What is the Right Amount to Pay Clinical Trial Participants?

Kristina Lopienski
July 18th, 2017

Study volunteers are often paid for their participation in research, especially in the early phases of investigational drug, biologic or device development when health benefits to subjects are remote or non-existent. Both the payment amount and sequence of payments to clinical trial participants are occasionally debated, given the many ethical considerations. As there is no formula or straightforward answer, compensation varies widely depending on a number of factors.

What are the regulations for payments to participants?

There is no explicit guidance from the Office of Human Research Protections (OHRP) on payment to research participants. It is left at the federal regulations, which state in 45 CFR 46.116 that, “An investigator shall seek such consent only under circumstances that provide the prospective subject or the representative sufficient opportunity to consider whether or not to participate and that minimize the possibility of coercion or undue influence.”

Also, as a required element of informed consent, 45 CFR 46.116(a) states, “For research involving more than minimal risk, an explanation as to whether any compensation and an explanation as to whether any medical treatments are available if injury occurs and, if so, what they consist of, or where further information may be obtained.” One of OHRP’s tips on informed consent is, “If payment is given to defray the incurred expense for participation, it must not be coercive in amount or method of distribution.” OHRP states it’s acceptable to not pay participants as well

According to the FDA, payment should accrue as the study progresses so that a participant doesn’t have to finish the entire trial to receive compensation. In Payment to Research Subjects – Information Sheet Guidance for Institutional Review Boards and Clinical Investigators, it’s stated that, “Unless it creates undue inconvenience or a coercive practice, payment to subjects who withdraw from the study may be made at the time they would have completed the study (or completed a phase of the study) had they not withdrawn. While the entire payment should not be contingent upon completion of the entire study, payment of a small proportion as an incentive for completion of the study is acceptable to FDA, providing that such incentive is not coercive.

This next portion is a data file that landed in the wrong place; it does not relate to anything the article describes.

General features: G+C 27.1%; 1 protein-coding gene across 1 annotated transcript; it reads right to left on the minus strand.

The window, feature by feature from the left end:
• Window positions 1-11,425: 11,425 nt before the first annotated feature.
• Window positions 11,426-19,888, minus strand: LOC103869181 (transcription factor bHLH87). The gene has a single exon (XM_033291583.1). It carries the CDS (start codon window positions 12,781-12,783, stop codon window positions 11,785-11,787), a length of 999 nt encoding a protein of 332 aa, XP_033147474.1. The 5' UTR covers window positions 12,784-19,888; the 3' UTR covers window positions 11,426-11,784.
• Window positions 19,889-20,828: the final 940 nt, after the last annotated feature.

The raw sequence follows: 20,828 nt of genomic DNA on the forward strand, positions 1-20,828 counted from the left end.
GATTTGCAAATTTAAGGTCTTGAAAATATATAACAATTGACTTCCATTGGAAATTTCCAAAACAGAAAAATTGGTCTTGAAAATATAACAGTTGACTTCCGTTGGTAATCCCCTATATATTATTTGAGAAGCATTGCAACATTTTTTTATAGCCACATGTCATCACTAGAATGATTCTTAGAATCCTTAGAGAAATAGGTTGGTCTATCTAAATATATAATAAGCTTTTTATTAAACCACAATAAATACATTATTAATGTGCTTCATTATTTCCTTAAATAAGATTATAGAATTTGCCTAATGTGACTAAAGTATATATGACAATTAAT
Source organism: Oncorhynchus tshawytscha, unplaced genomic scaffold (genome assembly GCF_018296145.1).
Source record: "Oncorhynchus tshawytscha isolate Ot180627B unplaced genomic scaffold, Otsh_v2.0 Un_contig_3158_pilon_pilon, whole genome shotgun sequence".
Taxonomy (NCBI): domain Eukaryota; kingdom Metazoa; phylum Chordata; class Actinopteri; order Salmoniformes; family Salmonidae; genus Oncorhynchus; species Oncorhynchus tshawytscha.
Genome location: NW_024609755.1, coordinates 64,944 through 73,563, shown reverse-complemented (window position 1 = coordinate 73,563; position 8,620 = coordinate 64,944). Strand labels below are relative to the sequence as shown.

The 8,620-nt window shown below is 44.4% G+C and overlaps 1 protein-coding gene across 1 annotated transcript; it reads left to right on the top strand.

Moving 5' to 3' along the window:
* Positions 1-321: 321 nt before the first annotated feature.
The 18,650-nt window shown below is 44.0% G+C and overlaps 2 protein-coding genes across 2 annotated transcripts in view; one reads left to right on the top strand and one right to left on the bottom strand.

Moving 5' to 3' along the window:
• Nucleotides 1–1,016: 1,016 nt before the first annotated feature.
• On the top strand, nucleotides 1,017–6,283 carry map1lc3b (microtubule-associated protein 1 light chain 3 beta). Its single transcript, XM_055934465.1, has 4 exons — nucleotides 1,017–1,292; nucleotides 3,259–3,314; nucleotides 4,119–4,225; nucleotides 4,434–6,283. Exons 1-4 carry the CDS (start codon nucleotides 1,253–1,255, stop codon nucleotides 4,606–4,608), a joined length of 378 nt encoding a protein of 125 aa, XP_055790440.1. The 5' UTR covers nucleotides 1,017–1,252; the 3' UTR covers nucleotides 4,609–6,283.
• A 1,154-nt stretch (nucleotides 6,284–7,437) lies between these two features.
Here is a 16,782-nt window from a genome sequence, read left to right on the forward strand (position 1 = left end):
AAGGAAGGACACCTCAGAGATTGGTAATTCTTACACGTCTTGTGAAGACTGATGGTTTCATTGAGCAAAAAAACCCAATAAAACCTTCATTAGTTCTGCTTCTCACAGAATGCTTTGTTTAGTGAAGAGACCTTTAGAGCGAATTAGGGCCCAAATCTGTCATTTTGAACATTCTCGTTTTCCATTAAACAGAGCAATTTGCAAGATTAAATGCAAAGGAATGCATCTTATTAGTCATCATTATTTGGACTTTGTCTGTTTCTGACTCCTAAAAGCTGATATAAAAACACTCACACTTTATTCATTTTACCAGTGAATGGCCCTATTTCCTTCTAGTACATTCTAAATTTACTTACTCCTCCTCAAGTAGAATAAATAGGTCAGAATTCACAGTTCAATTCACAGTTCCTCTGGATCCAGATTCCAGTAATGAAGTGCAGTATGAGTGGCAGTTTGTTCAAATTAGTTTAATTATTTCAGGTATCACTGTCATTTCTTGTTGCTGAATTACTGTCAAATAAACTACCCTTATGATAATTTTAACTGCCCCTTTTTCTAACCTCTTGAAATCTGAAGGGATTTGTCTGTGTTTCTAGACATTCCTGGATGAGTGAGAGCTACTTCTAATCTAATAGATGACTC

Payments that are too high constitute undue inducement. The amount should not be so large that it blinds an individual to the potential risks, impairs their judgment or causes them to lie about information that would disqualify them from participating. The decision to participate should not be influenced by the amount of money being offered, and volunteers should not see research participation as a way to make a living or regularly supplement their income. On the other hand, payments should not be so low that they are exploitative, attracting people who are desperate for money.

Related article: The New Standard for Reimbursing Subjects for Clinical Trial Participation

So, what payments amounts are acceptable?

Participants can be paid enough to make up for their inconvenience and time spent, and reimbursed for expenses incurred based on their participation, such as lost earnings, transportation, etc. Several models are proposed in What’s the price of a research subject? Approaches to payment for research participation (Dickert and Grady 1999). These include: